Matthew and Grace Huang maintain their innocence in the death of their daughter Gloria from Ghana. Authorities say the couple starved their daughter to sell her organs, but the couple say Gloria suffered from an eating disorder.
Qatar court jails US couple for death of adopted daughter
DOHA // A Doha court on Thursday sentenced an American couple to three years in prison over the death of their adopted daughter, in a controversial ruling that may test Qatar’s relations with the United States.
Qatari authorities arrested Grace and Matthew Huang in January last year following the death of Gloria, an eight-year-old who was born in Ghana. The couple, who are Americans of Asian descent, have said their daughter suffered from an eating disorder that she acquired before being taken from her life of poverty in the West African country, but Qatari officials say she died because of attempts to “harvest her organs or to conduct medical experiments on her”.
The verdict drew accusations from defence lawyers that Qatari authorities had mishandled the case.
There have also been suggestions by US officials that the prosecution of the couple was based on cultural misunderstanding, as Qatar might find the practice of foreign adoptions suspicious.
The Huangs have two other adopted children who were born in Africa.
“We have just been wrongfully convicted and we feel as if we are being kidnapped by the Qatar judicial system,” Mr Huang said after the verdict, which also fined the couple 15,000 Qatari riyals (Dh15,123).
“This verdict is wrong and appears to be nothing more than an effort to save face,” he said.
“We are calling on United States President Obama to call the head of state in Qatar and explain to him why American families adopt high-needs children,” Mr Huang said.
On Wednesday, the US state department expressed concern that the Qatari court had not properly weighed all the evidence against the Huangs and “that cultural misunderstandings may have been leading to an unfair trial”.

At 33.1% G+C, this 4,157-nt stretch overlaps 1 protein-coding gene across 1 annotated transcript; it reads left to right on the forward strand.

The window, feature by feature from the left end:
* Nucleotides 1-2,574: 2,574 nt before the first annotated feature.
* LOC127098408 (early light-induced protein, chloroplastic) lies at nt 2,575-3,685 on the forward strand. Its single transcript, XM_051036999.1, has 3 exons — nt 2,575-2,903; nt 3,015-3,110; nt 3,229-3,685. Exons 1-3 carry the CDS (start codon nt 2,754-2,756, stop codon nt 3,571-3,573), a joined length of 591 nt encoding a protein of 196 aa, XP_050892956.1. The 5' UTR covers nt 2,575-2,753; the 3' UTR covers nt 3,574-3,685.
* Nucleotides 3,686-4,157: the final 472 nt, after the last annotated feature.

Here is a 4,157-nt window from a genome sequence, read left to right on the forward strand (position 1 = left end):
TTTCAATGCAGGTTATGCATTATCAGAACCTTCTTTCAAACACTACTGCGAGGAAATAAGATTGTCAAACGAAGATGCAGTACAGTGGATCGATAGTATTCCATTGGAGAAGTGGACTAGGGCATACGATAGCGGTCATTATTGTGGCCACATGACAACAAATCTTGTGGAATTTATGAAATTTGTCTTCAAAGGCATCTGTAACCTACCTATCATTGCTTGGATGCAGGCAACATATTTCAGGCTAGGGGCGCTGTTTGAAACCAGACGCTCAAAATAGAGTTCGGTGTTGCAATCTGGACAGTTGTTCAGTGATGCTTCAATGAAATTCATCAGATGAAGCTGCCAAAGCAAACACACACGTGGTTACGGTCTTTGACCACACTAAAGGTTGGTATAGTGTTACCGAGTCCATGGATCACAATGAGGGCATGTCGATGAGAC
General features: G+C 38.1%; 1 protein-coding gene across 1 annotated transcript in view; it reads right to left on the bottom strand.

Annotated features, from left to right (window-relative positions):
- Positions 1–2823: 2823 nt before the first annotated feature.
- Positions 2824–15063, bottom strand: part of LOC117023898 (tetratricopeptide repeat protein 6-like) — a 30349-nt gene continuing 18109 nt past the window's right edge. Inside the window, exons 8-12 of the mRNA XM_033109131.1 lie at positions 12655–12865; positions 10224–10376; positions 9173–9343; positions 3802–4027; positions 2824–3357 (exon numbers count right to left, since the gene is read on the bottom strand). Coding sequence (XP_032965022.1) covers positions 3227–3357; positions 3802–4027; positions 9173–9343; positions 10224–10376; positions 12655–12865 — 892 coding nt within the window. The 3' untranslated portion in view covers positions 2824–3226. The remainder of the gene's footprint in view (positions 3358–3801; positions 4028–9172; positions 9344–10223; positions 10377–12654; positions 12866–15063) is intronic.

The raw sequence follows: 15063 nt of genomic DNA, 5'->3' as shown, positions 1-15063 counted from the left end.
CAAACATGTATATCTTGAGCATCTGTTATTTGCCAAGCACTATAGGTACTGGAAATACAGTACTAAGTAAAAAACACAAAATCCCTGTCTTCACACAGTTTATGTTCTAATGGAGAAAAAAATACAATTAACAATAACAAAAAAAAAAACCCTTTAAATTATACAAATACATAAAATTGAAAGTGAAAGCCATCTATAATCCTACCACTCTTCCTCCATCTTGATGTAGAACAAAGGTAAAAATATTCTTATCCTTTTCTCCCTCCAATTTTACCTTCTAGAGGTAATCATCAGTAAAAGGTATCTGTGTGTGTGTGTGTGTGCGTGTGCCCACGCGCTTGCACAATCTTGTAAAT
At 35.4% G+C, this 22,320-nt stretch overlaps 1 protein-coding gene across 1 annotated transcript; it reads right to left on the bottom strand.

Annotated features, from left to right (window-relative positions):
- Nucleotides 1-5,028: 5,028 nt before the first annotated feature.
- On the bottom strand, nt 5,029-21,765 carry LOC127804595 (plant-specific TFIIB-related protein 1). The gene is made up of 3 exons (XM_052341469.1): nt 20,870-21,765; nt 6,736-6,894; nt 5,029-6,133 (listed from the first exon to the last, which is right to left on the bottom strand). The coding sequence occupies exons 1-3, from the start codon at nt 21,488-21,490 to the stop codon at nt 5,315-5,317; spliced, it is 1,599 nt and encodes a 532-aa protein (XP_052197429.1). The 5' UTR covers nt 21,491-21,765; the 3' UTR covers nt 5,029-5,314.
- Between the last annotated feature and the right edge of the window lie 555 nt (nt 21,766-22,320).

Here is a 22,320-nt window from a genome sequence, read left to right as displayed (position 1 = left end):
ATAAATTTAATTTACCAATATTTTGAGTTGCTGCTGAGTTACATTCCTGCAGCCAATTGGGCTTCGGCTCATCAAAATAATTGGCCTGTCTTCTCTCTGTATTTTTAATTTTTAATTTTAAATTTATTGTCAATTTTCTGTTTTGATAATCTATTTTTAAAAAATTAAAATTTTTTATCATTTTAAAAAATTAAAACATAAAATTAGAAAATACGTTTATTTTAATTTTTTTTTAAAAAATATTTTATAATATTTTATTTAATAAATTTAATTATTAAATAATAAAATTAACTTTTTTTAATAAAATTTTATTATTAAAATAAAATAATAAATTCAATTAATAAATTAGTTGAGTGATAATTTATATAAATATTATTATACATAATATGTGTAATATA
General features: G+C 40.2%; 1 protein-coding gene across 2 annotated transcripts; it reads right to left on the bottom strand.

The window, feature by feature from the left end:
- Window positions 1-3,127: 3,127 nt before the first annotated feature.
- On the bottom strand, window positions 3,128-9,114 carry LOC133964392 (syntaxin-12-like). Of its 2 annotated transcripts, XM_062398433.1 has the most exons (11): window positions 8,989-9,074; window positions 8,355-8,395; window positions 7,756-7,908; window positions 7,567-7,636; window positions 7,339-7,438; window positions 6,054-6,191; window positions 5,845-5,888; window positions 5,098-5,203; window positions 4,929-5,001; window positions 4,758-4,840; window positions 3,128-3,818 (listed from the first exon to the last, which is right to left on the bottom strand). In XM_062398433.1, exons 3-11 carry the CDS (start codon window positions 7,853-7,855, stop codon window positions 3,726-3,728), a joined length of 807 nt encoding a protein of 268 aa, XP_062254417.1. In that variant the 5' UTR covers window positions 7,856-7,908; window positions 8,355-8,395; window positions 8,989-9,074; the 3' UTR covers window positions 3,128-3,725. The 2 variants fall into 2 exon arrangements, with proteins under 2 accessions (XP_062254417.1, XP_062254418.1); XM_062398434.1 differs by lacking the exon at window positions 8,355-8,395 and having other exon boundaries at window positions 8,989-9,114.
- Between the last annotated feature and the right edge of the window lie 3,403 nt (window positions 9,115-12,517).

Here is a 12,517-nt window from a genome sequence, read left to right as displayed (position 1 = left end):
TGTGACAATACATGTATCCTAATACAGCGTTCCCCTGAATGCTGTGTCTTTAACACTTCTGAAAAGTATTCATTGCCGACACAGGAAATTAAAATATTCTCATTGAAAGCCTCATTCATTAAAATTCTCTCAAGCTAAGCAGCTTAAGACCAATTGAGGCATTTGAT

A member of the defence team, Eric Volz, cited what appeared to be serious flaws in the conviction, including a failure to spell out exactly what crime the couple had been found guilty of committing.
“The judge literally read a couple of sentences. There wasn’t much explanation given. There’s still a lot of confusion as to how this is happening,” he said.
He said the “judge did not specify for what crime he was sentencing them” and added that the defence team was “asking how can someone be sentenced without being convicted”.
The couple was shocked by the verdict, Mr Volz said, saying they had bought plane tickets home with the expectation that they would be acquitted.
The Huangs have said Gloria was malnourished during her early childhood and continued to display unusual and unhealthy eating habits long after they took custody. These included days-long fasts followed by binge-eating sessions, as well as scavenging through neighbours’ rubbish bins for food, according to a report published last year by an American paediatric forensic pathologist who reviewed the case.
Gloria died during a bout of anorexia, according to the report by Dr Janice Ophoven.
Mr Huang is a Stanford-educated engineer who moved with his family to Qatar in 2012 to work on infrastructure projects for the football World Cup that the country will host in 2022.
In an interview published on Monday by The New York Times, Mr Huang said that authorities had incarcerated him with as many as 150 other inmates in the same cell and accused him of everything from adultery and drunkenness to assault and murder.
The couple were released from jail in November, but the court, which pushed for the death penalty against them, denied their request to leave the country to join their children, who are living with relatives in the US.